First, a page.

“I’m a Jedi, like my father before me” – Luke, The Return of the Jedi
Who do we come away fearing the most after the original trilogy? It should’ve been the almost omniscient, lightning wielding, evil-cackling Emperor, but it’s not. Instead, it’s the former good guy in the black suit the Emperor keeps on a tight leash throughout Empire Strikes Back and Return of the Jedi, Vader. Darth Vader was the one who you’d imagine entering your room at night walking slowly in with his metronomic breathing while brandishing his red lightsaber. But if we’re being honest with ourselves, the Vader that lived in our minds is way more frightening than the one on-screen. To be sure, the Vader in Empire that cuts his own son’s hand off as a warning shot then a second later tries to kill him when he turns down his father’s offer to join him was a true villainous moment. But outside of that, the Vader in A New Hope is evil, no doubt, but he is mainly bossed around by Grand Moff Tarkin and then later given marching orders by the Emperor in The Return of the Jedi.
But we know Vader is a baddy. Of course he is. He’s Darth Vader! And when Rogue One had the brilliant idea to include this scene, we got to see what Vader was capable of when he wasn’t doing Tarkin nor the Emperor’s bidding. In that scene (the most YouTube friendly Star Wars scene ever?), it was lightsaber-wielding time and he wasn’t going to let a bunch of peons of the rebellion get in his way. I don’t think it’s blasphemy at all to say that that scene is one of the 10 greatest Star Wars moments of all time.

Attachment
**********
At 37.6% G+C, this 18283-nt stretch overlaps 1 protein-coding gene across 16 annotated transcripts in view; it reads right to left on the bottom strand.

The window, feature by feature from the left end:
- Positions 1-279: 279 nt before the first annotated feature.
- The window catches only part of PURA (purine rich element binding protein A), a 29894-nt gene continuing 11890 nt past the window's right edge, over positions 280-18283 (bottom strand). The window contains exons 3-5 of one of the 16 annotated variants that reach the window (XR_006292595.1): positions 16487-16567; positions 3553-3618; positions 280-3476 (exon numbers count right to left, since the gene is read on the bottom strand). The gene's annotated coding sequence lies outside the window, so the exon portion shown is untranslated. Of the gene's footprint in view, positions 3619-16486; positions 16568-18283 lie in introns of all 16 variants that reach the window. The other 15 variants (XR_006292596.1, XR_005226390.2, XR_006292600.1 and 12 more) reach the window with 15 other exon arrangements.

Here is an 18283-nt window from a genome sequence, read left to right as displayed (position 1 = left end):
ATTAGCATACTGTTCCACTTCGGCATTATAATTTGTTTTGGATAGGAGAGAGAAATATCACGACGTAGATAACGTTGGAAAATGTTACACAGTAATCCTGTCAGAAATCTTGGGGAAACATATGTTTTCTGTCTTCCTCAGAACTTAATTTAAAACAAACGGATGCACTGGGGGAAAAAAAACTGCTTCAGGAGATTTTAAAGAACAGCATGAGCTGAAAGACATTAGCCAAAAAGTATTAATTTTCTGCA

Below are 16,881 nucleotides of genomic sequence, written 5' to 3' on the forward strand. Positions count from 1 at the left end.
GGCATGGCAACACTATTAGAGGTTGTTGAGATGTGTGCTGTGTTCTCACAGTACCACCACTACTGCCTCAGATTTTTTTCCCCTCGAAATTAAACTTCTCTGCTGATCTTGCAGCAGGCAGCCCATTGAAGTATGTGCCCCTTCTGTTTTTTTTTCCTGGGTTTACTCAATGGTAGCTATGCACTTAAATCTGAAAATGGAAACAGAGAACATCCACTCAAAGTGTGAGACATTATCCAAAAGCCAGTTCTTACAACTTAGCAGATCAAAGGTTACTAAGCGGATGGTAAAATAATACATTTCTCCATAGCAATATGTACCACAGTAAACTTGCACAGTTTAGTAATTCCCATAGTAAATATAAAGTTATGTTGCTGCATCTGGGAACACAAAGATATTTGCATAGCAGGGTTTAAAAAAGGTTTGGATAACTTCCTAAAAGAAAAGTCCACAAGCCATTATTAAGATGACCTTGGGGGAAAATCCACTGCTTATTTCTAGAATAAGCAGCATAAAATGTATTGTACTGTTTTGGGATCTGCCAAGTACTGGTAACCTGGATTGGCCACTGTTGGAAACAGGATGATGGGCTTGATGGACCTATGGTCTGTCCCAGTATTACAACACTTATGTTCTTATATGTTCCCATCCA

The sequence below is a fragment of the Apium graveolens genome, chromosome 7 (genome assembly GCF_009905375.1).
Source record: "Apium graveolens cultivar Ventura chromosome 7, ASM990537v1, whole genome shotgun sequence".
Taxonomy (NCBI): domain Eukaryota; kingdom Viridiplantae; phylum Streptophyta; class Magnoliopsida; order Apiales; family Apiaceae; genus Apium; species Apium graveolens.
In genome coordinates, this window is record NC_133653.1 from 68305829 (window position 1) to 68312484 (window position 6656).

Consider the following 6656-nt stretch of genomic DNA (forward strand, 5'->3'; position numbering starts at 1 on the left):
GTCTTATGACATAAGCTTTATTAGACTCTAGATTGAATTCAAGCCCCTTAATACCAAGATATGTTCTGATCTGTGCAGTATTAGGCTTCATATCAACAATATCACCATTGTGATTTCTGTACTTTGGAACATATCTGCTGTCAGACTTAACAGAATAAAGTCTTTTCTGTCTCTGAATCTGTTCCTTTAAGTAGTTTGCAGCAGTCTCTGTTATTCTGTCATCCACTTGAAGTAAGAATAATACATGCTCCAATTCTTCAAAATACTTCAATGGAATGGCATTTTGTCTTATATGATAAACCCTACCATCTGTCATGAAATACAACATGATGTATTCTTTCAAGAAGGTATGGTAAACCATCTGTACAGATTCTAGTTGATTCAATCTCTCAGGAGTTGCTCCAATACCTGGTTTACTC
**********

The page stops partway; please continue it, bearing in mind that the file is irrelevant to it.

And in the final chapter of season two of The Mandalorian, Luke had his parallel moment. Many of the things I just said about Luke’s daddy we could say about Luke. He’s the new hope in 4, a raw Jedi in 5, and then plays the hero in 6. But Luke is Vader’s son. The chosen one’s baby boy. Luke’s escape/rescue from Jabba’s lair is something but he also got by with a lot of help from his friends. But at the end of Mando chapter 16 of season 2, Luke finally got his Rogue One moment. And what a moment it was. Just like Vader comes onto the scene in a dark cloud, so does Luke. When Vader ignites his red saber, we know what’s about to go down. In Luke’s case, the green saber held by a hand in a black glove gives all the clues you need to know who is about to wreck shop against the death troopers. While Vader makes quick work of the rebel soldiers in Rogue One, Luke slashes, dodges, deflects, and force crushes (much more civilized than what his daddy’s pension for force chokes) the death troopers on his way to freedom in chapter 16. At the end of Luke’s battle, awaits victory. He has answered Grogu’s call through the force that Grogu made 2 chapters prior and is there to rescue him. The opposite of his father who after his massacre of actual human beings, was left watching the death star plans escape his grasp and remain safely in the hands of the rebellion. Good wins in both cases.
I don’t know if the Vader scene in Rogue One was meant to parallel Luke’s moment in chapter 16 so vividly, but to me it was clear and it was just a master class in storytelling while also, once again, pulling in the larger Star Wars world by giving a nod to Rogue One that the Mandalorian continues to do brilliantly. It was also a chance to give us really the only look of what Luke is capable of when it’s just him, his saber, the force, and his daddy’s bloodlines. Vader would be so proud. The unmasked version at the end of Return of the Jedi, of course.